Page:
Interesting ideas for starting your Campaign.
We have all used the tried and true “You start in a tavern,” setup for your campaigns. It’s a natural place for people to hang out when not doing anything, opens them up to be approached by a quest giver, and is just simply easy to work with. If you want to start your adventures off with a bit more excitement, but don’t know how, here are some ideas for you to work with.
Flipped First Session
Building off the “You start in a tavern” trope, typically in a first game session the party will pick up their first mission, go to their first dungeon, fight their first battle, get their first treasure, then go back for their reward (hopefully).
Since you know your party are the party, an interesting change you can do is to have them start having just finished what would be their first adventure. “Congratulations!” You say to them, “you have killed the goblin and found the missing mirror for Lady Lilly. You also found five sacks worth of gold and other valuables. Sadly though, the rope bridge you used to get here is broken. You’ll have to find another way out of the cavern.”
This does a couple things for your party. It gives them a clear initial goal (get out, maybe return the mirror). It skips the messy “How did you guys decided to join together?” letting them hand wave it off if they don’t care about that particular detail. It also gives them a secondary goal you can use against them. If a player fails a roll, you can give them choices to burn some of the bags of treasure you gave them. It’s both a reward for them, and a tool to be used against them. Will the warrior go back to save the sack of cash? Does the Wizard value his books or his gold more?
This start requires your party to have agreed before character creation that all you’re character’s stories end with them becoming gladiators for one reason or another. This start lets you immediately throw them into an encounter, and even lets you start the game without making bonds. The party is fictionally forced together, so they don’t need a reason for why they’re a group “They haven’t tried to kill me in the past” is more then enough reason to trust someone to help you escape. Which is again a very good way to give your party some initial direction. If you go their route, you should map out several different options for the party to use to escape. Some are obvious and require brute force and some good rolls, while others should require brain power and guile.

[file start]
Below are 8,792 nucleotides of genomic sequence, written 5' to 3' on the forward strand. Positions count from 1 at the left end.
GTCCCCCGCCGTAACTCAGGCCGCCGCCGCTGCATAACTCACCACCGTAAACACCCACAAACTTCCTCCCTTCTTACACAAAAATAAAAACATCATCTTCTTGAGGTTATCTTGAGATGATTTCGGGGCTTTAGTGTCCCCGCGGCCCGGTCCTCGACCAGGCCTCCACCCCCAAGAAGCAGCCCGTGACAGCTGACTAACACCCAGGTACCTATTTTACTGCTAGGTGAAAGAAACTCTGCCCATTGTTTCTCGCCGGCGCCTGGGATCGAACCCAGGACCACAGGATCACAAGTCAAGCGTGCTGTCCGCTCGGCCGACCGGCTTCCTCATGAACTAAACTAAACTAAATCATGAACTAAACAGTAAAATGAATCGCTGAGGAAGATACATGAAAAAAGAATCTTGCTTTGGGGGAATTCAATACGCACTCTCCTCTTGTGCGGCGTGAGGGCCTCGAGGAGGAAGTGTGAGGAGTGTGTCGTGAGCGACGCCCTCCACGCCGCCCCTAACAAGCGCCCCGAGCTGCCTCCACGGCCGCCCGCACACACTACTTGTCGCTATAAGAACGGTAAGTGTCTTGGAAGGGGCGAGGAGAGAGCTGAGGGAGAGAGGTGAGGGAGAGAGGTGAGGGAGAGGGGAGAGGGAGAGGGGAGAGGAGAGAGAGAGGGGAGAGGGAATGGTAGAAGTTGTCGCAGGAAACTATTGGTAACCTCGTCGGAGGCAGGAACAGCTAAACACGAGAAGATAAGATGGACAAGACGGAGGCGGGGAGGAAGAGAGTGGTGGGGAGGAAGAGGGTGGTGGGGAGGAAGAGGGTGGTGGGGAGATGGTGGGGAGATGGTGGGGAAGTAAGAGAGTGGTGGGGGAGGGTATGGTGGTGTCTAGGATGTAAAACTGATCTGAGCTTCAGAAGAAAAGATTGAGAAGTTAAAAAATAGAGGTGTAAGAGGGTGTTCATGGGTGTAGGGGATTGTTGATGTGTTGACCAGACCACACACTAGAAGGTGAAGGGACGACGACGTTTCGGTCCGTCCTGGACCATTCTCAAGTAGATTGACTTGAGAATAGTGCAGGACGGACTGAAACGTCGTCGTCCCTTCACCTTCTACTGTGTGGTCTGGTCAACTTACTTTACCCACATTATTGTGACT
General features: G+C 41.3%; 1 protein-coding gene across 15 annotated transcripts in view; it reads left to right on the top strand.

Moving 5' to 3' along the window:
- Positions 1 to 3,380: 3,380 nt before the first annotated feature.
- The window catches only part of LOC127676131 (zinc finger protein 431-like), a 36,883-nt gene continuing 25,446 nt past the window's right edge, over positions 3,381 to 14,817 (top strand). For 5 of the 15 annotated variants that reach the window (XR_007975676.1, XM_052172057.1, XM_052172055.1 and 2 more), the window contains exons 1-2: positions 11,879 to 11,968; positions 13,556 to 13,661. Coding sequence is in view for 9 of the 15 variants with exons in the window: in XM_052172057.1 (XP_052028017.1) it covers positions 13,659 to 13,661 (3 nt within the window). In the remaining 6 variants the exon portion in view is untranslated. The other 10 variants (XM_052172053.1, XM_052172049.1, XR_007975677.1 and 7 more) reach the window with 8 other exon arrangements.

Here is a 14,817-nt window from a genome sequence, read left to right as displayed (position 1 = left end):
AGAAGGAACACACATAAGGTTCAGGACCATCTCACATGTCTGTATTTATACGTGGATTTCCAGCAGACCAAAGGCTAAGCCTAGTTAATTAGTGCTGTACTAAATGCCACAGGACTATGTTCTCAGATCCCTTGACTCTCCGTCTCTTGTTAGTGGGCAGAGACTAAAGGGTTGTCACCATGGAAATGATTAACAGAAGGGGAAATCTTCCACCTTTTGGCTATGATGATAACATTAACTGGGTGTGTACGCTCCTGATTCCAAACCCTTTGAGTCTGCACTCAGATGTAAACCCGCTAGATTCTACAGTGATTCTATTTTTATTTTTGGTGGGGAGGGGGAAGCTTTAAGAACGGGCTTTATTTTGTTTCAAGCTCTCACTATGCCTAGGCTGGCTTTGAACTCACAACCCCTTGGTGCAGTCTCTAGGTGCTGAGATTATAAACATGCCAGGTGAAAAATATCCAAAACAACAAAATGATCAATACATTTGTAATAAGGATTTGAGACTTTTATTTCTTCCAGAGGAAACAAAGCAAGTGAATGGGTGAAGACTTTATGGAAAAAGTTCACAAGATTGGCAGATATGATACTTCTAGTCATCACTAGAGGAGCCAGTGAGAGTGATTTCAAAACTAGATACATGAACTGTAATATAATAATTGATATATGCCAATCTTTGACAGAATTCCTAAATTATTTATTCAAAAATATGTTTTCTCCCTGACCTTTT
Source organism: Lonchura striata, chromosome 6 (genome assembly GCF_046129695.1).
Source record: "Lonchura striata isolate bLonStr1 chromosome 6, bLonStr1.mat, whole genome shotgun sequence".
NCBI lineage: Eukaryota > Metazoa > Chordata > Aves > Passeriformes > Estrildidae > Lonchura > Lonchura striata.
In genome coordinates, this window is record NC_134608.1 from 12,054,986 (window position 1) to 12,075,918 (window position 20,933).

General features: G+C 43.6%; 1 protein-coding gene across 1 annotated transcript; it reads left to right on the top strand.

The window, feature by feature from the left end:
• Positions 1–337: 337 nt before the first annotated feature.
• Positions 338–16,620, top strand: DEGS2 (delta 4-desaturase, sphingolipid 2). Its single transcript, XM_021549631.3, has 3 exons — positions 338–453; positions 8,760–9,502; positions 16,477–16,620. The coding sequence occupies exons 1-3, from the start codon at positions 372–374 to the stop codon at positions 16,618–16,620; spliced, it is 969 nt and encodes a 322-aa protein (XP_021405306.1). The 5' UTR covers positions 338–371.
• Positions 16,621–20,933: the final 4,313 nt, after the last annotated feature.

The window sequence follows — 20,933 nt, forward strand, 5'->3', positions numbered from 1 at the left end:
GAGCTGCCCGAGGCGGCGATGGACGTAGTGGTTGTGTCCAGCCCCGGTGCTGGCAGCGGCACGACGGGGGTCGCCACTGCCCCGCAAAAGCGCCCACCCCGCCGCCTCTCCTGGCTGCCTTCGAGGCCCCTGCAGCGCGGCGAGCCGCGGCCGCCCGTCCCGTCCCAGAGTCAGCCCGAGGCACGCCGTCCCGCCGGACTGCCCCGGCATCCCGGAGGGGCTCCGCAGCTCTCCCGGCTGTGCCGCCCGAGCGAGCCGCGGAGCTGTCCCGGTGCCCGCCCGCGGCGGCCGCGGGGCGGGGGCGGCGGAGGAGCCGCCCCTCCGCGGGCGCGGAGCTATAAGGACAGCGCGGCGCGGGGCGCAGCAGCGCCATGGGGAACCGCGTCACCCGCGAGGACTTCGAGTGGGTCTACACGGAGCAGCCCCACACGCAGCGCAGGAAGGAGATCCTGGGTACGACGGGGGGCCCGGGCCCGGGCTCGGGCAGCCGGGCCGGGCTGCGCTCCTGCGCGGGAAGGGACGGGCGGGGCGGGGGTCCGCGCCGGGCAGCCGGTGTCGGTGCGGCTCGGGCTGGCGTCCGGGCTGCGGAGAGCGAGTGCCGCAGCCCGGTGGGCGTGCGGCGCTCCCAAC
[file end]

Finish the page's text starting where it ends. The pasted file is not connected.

If you go with this option, I personally recommend you should plan to keep them there for just a tiny bit, so the whole “You are here against your will” feeling can have some sort of effect, but do plan for them to escape at any given time, even the first encounter a minute into the session. By keeping them in the Colosseum, they can banter with fellow gladiators between matches, make friends and rivals, then have those matches play out in the arena. If you feel the party is stuck, and can’t figure out or agree on how to escape, you can always have an authority figure, or a totally not a roman emperor, offer them an out such as having them serve as agents on the frontier for a time, and when they are done they will be rewarded with freedom, wealth, and palaces. All things venerated gladiators were gifted by more wealthy fans of their exploited.
You start in a carriage
Very similar to starting in a tavern, but while a tavern is static, a carriage provides a dynamic twist to the start. Your party is either already assembled, or they are all passengers on the same ride. They will have for sure one npc to interact with (driver), if not a few extra passengers. What really makes the start different from a tavern though, if that by being in a carriage it implies your characters are already setting off for some goal or objective, rather then looking for one. “Where are you guys going right now?” Should be the opening question when you start the campaign. Know where the characters are going and why. If the wizard says “There is an astrological phenomenon happening in Trillith in a couple days, that I will not miss.” You know where they are going, why, and have a narrative point you can use against them (being on a time limit). Maybe the thief will say they’re coming back from a robbery in New Holstin, and going to Albara to finally pay off their debt to the don. Ect.
This start lets you immediately inject the party into the world building process, while also narrative telling you what kind of adventure they want to go on, rather then wait for you to lead them to one.